But what Taney announced as fact, Lincoln relegated to opinion. In 1858, during his celebrated debates with Stephen A. Douglas, Lincoln flatly declared that "the right of property in a slave is not distinctly and expressly affirmed in the Constitution." Now, Lincoln was president, and the Constitution he had sworn to preserve, protect, and defend would be understood by him to offer no national recognition to slavery at all. From that seed, you might say, the Civil War sprang.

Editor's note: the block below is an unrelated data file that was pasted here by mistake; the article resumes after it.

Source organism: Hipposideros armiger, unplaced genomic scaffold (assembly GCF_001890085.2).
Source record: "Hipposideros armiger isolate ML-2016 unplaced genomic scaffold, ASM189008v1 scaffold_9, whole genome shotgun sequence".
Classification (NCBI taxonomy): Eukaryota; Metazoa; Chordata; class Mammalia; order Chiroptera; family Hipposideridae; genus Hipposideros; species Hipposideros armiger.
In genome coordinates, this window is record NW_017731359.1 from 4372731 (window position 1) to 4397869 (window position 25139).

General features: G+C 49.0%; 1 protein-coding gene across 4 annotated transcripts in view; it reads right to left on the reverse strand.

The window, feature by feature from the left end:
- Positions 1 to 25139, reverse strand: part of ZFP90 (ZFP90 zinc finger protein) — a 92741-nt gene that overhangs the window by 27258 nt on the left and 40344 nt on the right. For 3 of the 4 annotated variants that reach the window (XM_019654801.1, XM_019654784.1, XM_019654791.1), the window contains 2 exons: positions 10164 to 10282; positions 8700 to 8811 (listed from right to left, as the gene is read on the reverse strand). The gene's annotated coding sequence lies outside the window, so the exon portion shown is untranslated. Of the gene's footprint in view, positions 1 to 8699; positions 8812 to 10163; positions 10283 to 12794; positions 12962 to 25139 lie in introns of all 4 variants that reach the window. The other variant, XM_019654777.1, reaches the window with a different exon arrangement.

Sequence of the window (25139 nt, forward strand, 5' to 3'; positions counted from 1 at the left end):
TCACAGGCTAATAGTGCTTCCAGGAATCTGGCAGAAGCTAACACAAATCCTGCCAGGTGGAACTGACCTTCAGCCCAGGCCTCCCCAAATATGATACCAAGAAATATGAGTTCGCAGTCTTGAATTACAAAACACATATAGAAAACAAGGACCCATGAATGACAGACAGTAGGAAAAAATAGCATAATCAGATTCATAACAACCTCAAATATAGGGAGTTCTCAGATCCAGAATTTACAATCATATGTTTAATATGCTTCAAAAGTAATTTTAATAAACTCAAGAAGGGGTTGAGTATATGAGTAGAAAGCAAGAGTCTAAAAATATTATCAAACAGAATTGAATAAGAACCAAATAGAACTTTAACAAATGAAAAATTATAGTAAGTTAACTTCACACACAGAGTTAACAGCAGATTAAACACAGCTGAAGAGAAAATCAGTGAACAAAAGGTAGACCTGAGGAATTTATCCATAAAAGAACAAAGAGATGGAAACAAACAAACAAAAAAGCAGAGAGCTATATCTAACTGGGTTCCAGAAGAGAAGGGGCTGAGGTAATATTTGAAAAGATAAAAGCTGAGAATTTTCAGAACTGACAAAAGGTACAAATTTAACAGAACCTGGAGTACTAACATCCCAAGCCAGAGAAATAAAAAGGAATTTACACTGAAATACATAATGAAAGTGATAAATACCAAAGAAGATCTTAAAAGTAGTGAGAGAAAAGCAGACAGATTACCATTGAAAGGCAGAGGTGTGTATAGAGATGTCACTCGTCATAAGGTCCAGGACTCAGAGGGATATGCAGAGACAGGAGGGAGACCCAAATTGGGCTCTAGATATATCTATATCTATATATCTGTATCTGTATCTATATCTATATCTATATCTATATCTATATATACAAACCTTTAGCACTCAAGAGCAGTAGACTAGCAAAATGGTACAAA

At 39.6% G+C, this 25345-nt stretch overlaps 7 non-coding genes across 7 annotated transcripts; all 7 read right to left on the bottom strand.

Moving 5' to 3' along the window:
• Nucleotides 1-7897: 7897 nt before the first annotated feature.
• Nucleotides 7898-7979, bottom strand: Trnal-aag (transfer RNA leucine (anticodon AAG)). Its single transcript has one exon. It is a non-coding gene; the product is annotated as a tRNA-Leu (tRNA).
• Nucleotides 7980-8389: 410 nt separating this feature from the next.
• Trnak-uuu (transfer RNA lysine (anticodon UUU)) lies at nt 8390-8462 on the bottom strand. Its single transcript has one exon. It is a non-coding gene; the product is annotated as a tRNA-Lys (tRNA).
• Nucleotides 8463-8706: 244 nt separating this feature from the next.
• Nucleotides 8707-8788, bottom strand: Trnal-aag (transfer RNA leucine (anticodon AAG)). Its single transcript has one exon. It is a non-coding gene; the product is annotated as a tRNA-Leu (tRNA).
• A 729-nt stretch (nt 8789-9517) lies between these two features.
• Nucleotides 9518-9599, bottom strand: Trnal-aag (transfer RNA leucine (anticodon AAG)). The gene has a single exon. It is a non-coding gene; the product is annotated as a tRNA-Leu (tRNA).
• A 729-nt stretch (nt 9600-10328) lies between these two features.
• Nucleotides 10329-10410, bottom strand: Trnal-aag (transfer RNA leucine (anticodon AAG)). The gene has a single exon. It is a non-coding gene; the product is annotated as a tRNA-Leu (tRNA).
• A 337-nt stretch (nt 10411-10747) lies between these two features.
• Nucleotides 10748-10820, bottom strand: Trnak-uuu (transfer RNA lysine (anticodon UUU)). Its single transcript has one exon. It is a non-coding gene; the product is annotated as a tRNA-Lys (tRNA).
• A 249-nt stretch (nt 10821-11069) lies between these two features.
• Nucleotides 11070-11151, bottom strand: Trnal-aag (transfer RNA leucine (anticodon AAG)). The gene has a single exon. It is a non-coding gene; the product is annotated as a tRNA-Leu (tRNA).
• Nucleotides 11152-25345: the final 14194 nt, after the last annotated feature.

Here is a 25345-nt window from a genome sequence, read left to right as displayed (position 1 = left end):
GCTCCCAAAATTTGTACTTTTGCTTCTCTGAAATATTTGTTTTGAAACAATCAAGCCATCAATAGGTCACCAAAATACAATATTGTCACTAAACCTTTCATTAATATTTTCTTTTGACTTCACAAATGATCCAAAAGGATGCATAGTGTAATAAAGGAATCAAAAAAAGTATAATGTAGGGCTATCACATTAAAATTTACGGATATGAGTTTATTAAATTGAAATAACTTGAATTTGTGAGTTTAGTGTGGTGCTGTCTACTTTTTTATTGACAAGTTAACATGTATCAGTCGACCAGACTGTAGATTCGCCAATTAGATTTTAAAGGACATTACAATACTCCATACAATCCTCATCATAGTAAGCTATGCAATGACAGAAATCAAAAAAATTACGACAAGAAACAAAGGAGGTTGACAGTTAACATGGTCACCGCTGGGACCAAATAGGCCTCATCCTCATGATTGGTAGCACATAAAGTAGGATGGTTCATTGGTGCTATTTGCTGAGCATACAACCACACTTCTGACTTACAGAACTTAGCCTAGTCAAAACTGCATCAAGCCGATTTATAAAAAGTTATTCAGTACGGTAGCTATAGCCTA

That Lincoln revered the Constitution is not really to say anything different from what almost every other American of his generation would have said about it. "No slight occasion should tempt us to touch it," Lincoln warned in 1848. "Better, rather, habituate ourselves to think of it, as unalterable. It can scarcely be made better than it is …. The men who made it, have done their work, and have passed away. Who shall improve, on what they did?" Only the most radical of abolitionists were inclined to regard it, in William Lloyd Garrison's kindling terms, as "an infamous bargain … a covenant with death and agreement with hell" because it seemed to offer shelter to chattel slavery. But by the 1880s, there were many more voices of question about the untouchable perfection of the Constitution, and unlike Garrison, they were expressing eerie parallels to voices in that same decade which were beginning to question the untouchable perfection of the Bible. "The Constitution of the United States had been made under the dominion of the Newtonian Theory," wrote Woodrow Wilson, whose PhD dissertation in 1883 on Congressional Government: A Study in American Politics frankly questioned the wisdom of a government of separated powers. "The trouble with the theory is that government is not a machine, but a living thing. It falls, not under the theory of the universe, but under the theory of organic life. It is accountable to Darwin, not to Newton." The 18th century had no sense of historical progression, development, and evolution, Wilson objected; it believed that certain fixed truths were available to be discovered, whether in physics or in government. Wilson's century thought it knew better, and understood that the intricately balanced mechanisms of the U.S. Constitution were like one of David Rittenhouse's orreries, and needed to be superseded by something more efficient, supple and responsive to changes in the national environment.